Choosing a Writing Teacher

by Alex Keegan
The Internet Writing Journal, February 2004
Way back, during a not untypical spat on the internet -- a "discussion" on the rights and wrongs of outlining -- I was asked by a beginning writer whose head was spinning, how could she distinguish between the rightness and wrongness of the utterances (the pontifications) of certain writers. If famous author X argued one way and less famous author Y disagreed, how could Miss B Ginner know the correct course? Should she give more weight to the more famous writer, for example?

I considered philosophizing at this point. Did Miss B want to be an author or did she want to be a writer? But in the end I replied that when an aspiring writer decides to listen to an author, the choices should have less to do with the "ranking" of an author, maybe not even that author's critical reviews, and definitely not "fame", but should be based on how much Beeg Inna admires the author's work, or relates to him, or understands where the author's coming from, how he uses language, what buttons he pushes.

I asked, is the author a head, heart, or gut writer -- and which kind are you? Is what they do in some way special to you or not? And you might hate what they do, what they write about, you might not be into the author's chosen genre, but still you might see something in the author's attitude to craft which touches you. What I mean, I said, is that if you perceive something "heroic" in an author, some element you empathize with, then go her way. If you don't "relate" to an author, then take another direction. For example, though I very much appreciate the person P.D. James and appreciate the quality of her writing, I can't imagine P.D. James the author or P.D. James the teacher would "do" much for me, Alex Keegan. We are very different, and I think we have different literary aims.

If I could sit at the feet of an author, I think it would be first off (if I was lucky enough to get the choice) Saul Bellow, or Alice Munro, or perhaps Robert Stone, or Tim O'Brien. My other heroes are sadly all dead: Denis Potter, Ernest Hemingway, F. Scott Fitzgerald, Dorothy Parker, and Lawrence Sargent Hall.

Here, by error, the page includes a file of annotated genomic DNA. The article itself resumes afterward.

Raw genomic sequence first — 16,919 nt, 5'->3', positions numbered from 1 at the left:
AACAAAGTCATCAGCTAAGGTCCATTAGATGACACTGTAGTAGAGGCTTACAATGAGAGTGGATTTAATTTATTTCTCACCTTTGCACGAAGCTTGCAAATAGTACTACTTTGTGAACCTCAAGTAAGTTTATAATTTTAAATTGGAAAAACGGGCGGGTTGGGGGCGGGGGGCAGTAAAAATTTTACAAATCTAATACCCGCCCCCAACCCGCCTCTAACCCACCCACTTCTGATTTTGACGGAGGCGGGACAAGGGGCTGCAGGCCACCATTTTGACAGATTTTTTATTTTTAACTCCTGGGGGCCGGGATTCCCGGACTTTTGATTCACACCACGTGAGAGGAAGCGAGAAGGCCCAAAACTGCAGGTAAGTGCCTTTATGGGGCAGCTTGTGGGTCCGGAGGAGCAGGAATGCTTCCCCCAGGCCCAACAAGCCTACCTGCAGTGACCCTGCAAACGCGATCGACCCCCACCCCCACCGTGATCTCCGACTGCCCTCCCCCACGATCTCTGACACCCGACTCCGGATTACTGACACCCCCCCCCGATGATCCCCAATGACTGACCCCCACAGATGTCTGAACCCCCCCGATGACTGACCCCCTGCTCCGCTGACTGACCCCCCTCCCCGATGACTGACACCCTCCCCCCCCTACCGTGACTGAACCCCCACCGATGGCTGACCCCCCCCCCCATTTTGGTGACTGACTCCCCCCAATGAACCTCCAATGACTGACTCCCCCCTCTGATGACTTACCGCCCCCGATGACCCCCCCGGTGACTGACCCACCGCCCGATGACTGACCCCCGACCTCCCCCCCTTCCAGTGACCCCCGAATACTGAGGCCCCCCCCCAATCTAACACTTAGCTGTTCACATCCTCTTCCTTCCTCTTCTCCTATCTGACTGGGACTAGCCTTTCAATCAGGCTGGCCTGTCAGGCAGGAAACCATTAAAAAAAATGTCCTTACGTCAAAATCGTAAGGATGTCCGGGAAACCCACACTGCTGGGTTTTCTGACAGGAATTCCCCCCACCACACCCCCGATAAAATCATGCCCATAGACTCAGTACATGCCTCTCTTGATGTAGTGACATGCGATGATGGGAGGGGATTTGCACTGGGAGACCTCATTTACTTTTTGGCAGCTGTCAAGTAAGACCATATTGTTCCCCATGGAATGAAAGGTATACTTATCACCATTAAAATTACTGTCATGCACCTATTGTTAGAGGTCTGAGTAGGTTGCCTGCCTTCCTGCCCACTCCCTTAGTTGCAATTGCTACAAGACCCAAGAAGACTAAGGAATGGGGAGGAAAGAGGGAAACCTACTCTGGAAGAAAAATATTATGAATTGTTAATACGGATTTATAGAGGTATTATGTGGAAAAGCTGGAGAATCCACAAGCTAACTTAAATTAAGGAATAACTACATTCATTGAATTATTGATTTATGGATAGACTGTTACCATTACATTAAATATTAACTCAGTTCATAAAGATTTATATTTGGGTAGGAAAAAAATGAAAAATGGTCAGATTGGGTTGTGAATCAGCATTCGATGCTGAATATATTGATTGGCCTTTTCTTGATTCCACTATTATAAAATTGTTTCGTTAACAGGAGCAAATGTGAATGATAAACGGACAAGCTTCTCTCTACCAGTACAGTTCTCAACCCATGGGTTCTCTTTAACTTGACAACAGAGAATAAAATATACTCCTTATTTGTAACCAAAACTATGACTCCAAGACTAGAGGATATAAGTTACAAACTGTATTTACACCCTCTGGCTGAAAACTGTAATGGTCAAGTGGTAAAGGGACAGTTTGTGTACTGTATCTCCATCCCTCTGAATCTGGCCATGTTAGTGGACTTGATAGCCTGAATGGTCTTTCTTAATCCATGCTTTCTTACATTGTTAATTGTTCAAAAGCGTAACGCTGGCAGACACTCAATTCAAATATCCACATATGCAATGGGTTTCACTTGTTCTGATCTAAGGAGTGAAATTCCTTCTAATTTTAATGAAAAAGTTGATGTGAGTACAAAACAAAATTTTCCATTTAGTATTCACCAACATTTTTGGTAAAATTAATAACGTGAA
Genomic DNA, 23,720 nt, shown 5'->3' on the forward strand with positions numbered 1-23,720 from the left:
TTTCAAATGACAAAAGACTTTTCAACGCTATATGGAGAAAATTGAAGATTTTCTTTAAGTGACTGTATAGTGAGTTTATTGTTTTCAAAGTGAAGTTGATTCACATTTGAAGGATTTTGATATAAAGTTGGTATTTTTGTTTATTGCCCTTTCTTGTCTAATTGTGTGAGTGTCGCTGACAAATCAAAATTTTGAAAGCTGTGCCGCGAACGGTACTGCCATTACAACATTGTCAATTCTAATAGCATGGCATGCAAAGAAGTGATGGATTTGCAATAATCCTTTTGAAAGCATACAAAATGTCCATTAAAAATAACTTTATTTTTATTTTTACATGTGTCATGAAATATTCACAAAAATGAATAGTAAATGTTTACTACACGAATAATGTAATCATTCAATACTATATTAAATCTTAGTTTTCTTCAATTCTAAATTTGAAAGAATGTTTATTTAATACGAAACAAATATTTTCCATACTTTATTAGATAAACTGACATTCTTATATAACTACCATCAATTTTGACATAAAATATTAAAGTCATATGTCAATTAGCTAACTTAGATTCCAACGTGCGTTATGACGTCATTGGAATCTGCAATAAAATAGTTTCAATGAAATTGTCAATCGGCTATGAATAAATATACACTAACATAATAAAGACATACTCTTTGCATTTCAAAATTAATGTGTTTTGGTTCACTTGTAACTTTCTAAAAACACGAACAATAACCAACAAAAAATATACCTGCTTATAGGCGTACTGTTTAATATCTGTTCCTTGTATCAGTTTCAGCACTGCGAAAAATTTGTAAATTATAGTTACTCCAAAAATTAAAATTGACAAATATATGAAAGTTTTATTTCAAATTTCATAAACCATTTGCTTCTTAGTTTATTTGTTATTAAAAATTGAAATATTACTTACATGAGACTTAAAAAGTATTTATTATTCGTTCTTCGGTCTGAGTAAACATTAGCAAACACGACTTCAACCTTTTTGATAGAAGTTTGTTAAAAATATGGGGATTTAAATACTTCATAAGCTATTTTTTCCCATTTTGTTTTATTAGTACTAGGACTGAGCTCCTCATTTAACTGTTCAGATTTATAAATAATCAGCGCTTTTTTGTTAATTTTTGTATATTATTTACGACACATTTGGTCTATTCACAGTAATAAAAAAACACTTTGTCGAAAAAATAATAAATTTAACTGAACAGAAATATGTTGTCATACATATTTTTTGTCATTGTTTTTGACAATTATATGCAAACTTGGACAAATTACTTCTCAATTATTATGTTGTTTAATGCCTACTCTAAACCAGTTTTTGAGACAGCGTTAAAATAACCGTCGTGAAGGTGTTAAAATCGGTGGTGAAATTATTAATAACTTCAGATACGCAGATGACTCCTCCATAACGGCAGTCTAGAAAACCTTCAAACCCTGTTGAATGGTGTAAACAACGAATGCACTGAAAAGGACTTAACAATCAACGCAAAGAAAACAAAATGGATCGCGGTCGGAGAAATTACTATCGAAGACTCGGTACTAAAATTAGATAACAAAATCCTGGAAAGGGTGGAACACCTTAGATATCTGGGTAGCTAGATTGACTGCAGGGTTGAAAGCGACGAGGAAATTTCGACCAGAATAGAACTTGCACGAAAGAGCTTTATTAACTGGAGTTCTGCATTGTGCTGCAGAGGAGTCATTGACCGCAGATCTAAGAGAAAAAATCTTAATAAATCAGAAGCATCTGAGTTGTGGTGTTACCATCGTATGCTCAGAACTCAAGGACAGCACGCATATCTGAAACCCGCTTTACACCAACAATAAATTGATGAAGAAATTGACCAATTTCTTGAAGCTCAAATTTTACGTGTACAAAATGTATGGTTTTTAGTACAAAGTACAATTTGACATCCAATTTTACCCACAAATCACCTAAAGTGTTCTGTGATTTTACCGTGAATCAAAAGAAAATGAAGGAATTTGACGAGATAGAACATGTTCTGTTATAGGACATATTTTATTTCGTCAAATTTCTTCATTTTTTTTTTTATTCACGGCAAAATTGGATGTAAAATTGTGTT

Do I mean any disrespect to Phyllis James? Definitely not. How can I put this better? We have different approaches. I am over the top, extreme, passionate, volatile, in my life, and, I think, in my writing. There's a lot of that, a lot of me, in my writing and there's an inkling of the same streak in many (but not all) of the students with whom I gel most.

If you read me and mutter "where's the control?" or "what's wrong with a straightforward sentence once or twice?" or "a plot would be nice!" then maybe my writing isn't for you, my personal style may very well not be for you, and of course my teaching may definitely not be for you. This does not automatically follow (perhaps opposites attract) and I'm not saying it's a make or break thing, but it's definitely another element to consider when deciding on a teacher.

OK, Miss Bright Beginner responded, fine, got that, but does it follow anyway that a good writer is necessarily a good teacher? Do all the good writers possess genuine insight into their own methods, and even if they do, does it mean they can teach well? Can they pass on that information?